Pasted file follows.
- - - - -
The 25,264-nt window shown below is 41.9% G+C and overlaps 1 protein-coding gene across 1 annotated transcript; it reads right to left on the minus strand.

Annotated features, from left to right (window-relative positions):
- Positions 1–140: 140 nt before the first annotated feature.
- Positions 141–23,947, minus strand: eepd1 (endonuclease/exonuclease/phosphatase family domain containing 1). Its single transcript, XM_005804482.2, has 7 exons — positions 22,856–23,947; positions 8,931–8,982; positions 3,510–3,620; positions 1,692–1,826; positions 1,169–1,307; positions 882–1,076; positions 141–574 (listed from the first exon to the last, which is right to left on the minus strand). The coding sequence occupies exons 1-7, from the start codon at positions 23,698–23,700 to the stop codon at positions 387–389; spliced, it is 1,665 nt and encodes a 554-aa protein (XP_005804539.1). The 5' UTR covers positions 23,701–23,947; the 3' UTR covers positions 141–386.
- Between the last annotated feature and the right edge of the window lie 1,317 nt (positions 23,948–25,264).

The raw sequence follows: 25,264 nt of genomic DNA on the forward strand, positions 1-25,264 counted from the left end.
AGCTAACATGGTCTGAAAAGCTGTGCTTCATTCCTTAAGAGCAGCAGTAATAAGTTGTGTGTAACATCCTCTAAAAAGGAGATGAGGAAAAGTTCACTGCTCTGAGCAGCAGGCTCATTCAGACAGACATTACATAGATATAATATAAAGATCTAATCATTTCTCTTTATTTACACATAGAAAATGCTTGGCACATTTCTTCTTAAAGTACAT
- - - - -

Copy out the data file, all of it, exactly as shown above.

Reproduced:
The 25,264-nt window shown below is 41.9% G+C and overlaps 1 protein-coding gene across 1 annotated transcript; it reads right to left on the minus strand.

Annotated features, from left to right (window-relative positions):
- Positions 1–140: 140 nt before the first annotated feature.
- Positions 141–23,947, minus strand: eepd1 (endonuclease/exonuclease/phosphatase family domain containing 1). Its single transcript, XM_005804482.2, has 7 exons — positions 22,856–23,947; positions 8,931–8,982; positions 3,510–3,620; positions 1,692–1,826; positions 1,169–1,307; positions 882–1,076; positions 141–574 (listed from the first exon to the last, which is right to left on the minus strand). The coding sequence occupies exons 1-7, from the start codon at positions 23,698–23,700 to the stop codon at positions 387–389; spliced, it is 1,665 nt and encodes a 554-aa protein (XP_005804539.1). The 5' UTR covers positions 23,701–23,947; the 3' UTR covers positions 141–386.
- Between the last annotated feature and the right edge of the window lie 1,317 nt (positions 23,948–25,264).

The raw sequence follows: 25,264 nt of genomic DNA on the forward strand, positions 1-25,264 counted from the left end.
AGCTAACATGGTCTGAAAAGCTGTGCTTCATTCCTTAAGAGCAGCAGTAATAAGTTGTGTGTAACATCCTCTAAAAAGGAGATGAGGAAAAGTTCACTGCTCTGAGCAGCAGGCTCATTCAGACAGACATTACATAGATATAATATAAAGATCTAATCATTTCTCTTTATTTACACATAGAAAATGCTTGGCACATTTCTTCTTAAAGTACAT